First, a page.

Tony Hall, director-general of the BBC, has announced a new collective creative partnership, Culture UK, as part of the urgent call for the arts and creative industries to pull together.
The aim of the collaboration - anticipated to be "a partnership the scale of which we’ve never seen before" - is to amplify the UK's creative voice at a time when, says Hall, the country is redefining its relationship with the world.
Culture UK will involve arts organisations working together "week-in, week-out" to think strategically across the UK and across all the arts. It will focus on three things: delivering "creative landmarks", potentially introducing new festivals all the arts can get involved with; changing how arts organisations commission, by offering a new £4m budgets for artists to produce work; and sharing technology, making its 24/7 BBC Live platform available to events like Hay Festival.
Among Hall's chief concerns for the creative industries, outlined in his speech on Tuesday (4th April) at the BBC Radio Theatre, is access is to the arts - acknowledging "there are communities we simply don't engage with" - and the cost of technology, which he said was "holding back a sector that should be leading creative innovation".
Culture "changes lives", he argued, describing his own journey growing up in Birkenhead, where he was inspired by a headteacher with a love of classical music, to ascending the ranks of the Royal Opera House. "Children simply aren't getting the same opportunities as many of us did to their detriment and ours," he said.
"For those arts organisations that are serving communities - times have never been harder," he continued. "If we do nothing, there'll be places closing their doors for good."
Addressing the collaboration's first aim of delivering big creative landmarks each year across the UK, Hall said it wanted to help "build moments" like festivals by "convening power" to bring audiences together around a theme of idea. He gave Shakespeare's anniversary as one example, when Hall said it had been possible then to reach over 30m people in the UK: "That's what can happen when you collaborate," he said.
The difference Creative UK will make is to achieve such results "for the first time, consistently and in a joined up way", stressed Hall. It is committing to at least three big, landmark moments a year, during which the BBC's role will be to "turn up the volume" through its network of television, radio and online services, accessing both local and global audiences.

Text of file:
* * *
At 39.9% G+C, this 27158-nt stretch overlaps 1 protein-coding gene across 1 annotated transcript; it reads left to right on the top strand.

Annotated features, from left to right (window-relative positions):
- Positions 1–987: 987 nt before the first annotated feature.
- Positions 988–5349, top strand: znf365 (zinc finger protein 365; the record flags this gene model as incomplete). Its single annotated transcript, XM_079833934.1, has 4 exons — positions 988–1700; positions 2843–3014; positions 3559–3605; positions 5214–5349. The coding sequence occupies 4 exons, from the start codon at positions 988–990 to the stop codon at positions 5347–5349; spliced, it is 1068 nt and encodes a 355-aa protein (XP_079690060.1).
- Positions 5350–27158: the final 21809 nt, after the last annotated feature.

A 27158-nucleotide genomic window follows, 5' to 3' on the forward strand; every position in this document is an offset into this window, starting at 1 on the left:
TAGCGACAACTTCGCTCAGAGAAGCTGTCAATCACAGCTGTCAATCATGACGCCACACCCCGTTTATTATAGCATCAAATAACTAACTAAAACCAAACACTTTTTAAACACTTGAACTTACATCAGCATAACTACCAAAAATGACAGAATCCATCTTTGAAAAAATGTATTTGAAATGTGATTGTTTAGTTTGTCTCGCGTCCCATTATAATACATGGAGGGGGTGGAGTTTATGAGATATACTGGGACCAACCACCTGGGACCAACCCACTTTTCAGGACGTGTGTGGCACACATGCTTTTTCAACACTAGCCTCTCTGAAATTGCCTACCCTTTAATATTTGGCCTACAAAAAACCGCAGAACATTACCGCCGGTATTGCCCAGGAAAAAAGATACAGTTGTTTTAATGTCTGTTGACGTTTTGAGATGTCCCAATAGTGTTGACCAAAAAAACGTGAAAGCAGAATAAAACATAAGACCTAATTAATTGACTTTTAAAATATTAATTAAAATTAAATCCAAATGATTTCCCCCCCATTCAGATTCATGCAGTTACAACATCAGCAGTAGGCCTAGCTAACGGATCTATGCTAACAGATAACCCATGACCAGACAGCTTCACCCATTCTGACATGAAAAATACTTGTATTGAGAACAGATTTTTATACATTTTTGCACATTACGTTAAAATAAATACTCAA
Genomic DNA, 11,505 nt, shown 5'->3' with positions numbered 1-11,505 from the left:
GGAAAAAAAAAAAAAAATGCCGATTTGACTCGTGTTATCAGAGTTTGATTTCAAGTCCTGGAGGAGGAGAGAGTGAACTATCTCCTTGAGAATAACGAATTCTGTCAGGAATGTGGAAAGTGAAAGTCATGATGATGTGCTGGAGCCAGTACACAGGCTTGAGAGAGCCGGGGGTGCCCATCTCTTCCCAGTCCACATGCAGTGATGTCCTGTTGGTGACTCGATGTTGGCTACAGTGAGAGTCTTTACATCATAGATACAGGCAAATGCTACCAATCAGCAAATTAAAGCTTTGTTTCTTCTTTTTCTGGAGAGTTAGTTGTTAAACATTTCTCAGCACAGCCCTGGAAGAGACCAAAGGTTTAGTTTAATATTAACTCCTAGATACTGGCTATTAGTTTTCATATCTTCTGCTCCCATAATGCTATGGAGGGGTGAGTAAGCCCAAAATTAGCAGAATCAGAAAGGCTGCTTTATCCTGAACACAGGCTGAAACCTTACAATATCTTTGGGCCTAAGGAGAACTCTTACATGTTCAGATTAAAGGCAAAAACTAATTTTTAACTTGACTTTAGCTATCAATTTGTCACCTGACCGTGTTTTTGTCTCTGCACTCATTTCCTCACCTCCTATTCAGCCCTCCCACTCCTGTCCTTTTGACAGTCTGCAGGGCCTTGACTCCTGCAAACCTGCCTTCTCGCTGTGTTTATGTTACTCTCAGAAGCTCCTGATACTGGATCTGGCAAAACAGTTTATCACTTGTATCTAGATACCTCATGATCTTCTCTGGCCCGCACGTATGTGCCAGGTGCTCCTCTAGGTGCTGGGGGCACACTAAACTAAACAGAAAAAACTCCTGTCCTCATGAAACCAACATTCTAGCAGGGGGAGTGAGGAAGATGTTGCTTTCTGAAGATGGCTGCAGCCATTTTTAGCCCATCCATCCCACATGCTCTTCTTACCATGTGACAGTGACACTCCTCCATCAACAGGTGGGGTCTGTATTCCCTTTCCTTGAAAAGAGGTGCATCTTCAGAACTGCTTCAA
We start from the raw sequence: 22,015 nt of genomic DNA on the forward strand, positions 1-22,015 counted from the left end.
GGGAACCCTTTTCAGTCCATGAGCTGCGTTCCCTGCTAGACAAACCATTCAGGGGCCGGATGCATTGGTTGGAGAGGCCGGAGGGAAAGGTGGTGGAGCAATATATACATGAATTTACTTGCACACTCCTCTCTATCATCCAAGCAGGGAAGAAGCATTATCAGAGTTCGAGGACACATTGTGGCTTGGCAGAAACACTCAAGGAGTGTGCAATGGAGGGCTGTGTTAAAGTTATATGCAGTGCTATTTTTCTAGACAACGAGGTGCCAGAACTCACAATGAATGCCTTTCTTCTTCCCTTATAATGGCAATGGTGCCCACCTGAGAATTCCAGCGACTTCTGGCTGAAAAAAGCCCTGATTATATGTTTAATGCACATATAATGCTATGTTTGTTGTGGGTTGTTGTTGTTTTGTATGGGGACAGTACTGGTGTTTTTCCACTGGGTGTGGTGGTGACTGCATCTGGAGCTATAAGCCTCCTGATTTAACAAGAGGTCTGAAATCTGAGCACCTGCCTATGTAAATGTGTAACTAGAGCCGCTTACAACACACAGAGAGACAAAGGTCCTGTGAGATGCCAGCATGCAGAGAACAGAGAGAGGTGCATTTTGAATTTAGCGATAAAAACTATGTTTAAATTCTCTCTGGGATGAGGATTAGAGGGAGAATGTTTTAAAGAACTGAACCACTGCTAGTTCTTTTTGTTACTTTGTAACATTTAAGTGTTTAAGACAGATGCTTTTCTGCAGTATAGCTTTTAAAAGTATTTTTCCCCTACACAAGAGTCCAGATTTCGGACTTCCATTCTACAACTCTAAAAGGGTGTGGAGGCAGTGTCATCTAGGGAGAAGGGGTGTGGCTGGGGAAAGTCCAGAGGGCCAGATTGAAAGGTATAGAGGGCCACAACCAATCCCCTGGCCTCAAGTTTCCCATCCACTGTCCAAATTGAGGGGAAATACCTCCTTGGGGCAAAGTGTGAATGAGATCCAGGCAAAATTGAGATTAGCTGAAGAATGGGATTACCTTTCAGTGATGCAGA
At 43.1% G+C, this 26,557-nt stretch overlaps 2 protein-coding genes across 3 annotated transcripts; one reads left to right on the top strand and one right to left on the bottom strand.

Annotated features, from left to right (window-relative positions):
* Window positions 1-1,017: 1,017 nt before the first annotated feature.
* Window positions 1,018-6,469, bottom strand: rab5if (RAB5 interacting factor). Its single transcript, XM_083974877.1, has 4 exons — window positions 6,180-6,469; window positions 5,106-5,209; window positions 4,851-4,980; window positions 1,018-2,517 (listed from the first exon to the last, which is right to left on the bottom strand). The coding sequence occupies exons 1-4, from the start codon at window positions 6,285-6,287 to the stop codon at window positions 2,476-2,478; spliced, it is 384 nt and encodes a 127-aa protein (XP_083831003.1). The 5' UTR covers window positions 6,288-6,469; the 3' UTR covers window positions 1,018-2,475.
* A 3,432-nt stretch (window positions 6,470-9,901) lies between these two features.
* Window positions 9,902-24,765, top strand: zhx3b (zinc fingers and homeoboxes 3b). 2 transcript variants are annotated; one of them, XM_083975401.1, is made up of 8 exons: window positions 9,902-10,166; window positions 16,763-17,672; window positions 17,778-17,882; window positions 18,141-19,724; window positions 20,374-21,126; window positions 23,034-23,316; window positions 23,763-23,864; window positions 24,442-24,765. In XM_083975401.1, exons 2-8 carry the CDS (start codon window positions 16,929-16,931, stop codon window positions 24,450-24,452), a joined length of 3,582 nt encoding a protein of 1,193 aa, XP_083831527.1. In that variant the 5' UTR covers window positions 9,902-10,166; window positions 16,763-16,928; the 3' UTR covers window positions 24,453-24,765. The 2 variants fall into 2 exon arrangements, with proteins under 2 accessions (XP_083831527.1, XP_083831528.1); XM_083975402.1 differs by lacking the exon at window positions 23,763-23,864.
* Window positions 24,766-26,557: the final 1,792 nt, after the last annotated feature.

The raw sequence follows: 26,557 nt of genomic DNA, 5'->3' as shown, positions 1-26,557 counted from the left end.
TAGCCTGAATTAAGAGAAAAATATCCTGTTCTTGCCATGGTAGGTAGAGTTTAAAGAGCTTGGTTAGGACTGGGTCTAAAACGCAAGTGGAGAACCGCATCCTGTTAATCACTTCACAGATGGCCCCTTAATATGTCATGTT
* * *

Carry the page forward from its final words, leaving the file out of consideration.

The first landmark event planned will be a festival based in Hull around poetry in autumn. Further events may be planned to celebrate women's suffrage next spring, the great exhibition of the north, and to mark the 50th anniversary of the Troubles.
"We're forming here the most powerful commissioning network we've ever known in the arts," said Hall. "Expect a much more consistent, joined up approach to the arts right across our nations and regions. It’s going to give millions of people access to the arts - some for the very first time."
In relation to its second aim, to change the way the arts commissions, Hall revealed a £4m Artists First commissioning budget to help co-fund, and co-curate, new works from artists and arts organisations. It announced 26 new commissions, with new work from (and with) artists including Danny Boyle, working with Boy Blue, Rufus Norris, Crystal Pite and Wayne McGregor. He said it wanted to see the number of organisations producing high quality media content to at least double over the next five years.
Finally, Hall emphasised the initiative's committment to sharing technology, putting BBC Live, its digital live event platform, at the disposal of the sector. The platform was created originally for 24-hours-a-day coverage of the Olympics and will now be used by festivals such as Hay, Manchester and Edinburgh this summer. The BBC is also offering to share the expertise of its research and development team, seeking to explore storytelling in VR and immersive theatrical experiences.
"Today we are announcing a new creative partnership that we all hope will energise audiences, artists - and the creative industries. This is unprecedented, it’s a new level of collaboration. It’s going to have impact at a really local level and it’s going to amplify the UK’s creative voice at a time our country is redefining its relationship with the world. For the BBC, it's going to change the way we work. We’re calling this collaboration Culture UK," said Hall.
"If we get this right, and work together over the next five years, I’m convinced we will make a huge difference to people and to communities all over the UK."
Work for Culture UK will start next month.
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